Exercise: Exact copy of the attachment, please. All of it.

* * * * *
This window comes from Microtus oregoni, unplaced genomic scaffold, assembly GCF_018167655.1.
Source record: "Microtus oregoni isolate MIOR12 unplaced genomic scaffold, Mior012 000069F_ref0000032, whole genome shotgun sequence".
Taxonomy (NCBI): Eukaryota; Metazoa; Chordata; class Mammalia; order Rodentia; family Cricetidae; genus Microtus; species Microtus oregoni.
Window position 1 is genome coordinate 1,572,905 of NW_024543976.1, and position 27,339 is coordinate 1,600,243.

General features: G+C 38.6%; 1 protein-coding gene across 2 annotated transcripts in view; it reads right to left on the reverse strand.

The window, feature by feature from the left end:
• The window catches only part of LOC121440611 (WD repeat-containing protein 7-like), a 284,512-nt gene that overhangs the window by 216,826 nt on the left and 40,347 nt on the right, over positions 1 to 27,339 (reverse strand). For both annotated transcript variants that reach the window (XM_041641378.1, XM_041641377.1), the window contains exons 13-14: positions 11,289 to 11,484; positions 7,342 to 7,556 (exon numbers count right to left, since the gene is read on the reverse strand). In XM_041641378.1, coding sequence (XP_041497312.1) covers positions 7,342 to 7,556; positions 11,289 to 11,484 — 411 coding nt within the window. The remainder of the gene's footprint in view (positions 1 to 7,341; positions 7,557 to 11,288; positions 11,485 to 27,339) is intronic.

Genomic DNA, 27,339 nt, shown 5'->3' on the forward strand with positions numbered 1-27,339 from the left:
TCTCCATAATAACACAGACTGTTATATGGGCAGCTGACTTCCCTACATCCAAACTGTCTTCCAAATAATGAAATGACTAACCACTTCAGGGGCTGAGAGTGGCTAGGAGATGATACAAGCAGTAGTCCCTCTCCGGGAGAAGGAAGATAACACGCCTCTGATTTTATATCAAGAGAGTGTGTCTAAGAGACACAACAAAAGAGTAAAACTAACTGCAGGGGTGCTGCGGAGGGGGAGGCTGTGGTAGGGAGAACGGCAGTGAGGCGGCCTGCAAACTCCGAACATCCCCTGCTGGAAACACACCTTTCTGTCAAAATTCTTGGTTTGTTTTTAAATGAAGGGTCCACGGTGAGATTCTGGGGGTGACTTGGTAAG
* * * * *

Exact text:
This window comes from Microtus oregoni, unplaced genomic scaffold, assembly GCF_018167655.1.
Source record: "Microtus oregoni isolate MIOR12 unplaced genomic scaffold, Mior012 000069F_ref0000032, whole genome shotgun sequence".
Taxonomy (NCBI): Eukaryota; Metazoa; Chordata; class Mammalia; order Rodentia; family Cricetidae; genus Microtus; species Microtus oregoni.
Window position 1 is genome coordinate 1,572,905 of NW_024543976.1, and position 27,339 is coordinate 1,600,243.

General features: G+C 38.6%; 1 protein-coding gene across 2 annotated transcripts in view; it reads right to left on the reverse strand.

The window, feature by feature from the left end:
• The window catches only part of LOC121440611 (WD repeat-containing protein 7-like), a 284,512-nt gene that overhangs the window by 216,826 nt on the left and 40,347 nt on the right, over positions 1 to 27,339 (reverse strand). For both annotated transcript variants that reach the window (XM_041641378.1, XM_041641377.1), the window contains exons 13-14: positions 11,289 to 11,484; positions 7,342 to 7,556 (exon numbers count right to left, since the gene is read on the reverse strand). In XM_041641378.1, coding sequence (XP_041497312.1) covers positions 7,342 to 7,556; positions 11,289 to 11,484 — 411 coding nt within the window. The remainder of the gene's footprint in view (positions 1 to 7,341; positions 7,557 to 11,288; positions 11,485 to 27,339) is intronic.

Genomic DNA, 27,339 nt, shown 5'->3' on the forward strand with positions numbered 1-27,339 from the left:
TCTCCATAATAACACAGACTGTTATATGGGCAGCTGACTTCCCTACATCCAAACTGTCTTCCAAATAATGAAATGACTAACCACTTCAGGGGCTGAGAGTGGCTAGGAGATGATACAAGCAGTAGTCCCTCTCCGGGAGAAGGAAGATAACACGCCTCTGATTTTATATCAAGAGAGTGTGTCTAAGAGACACAACAAAAGAGTAAAACTAACTGCAGGGGTGCTGCGGAGGGGGAGGCTGTGGTAGGGAGAACGGCAGTGAGGCGGCCTGCAAACTCCGAACATCCCCTGCTGGAAACACACCTTTCTGTCAAAATTCTTGGTTTGTTTTTAAATGAAGGGTCCACGGTGAGATTCTGGGGGTGACTTGGTAAG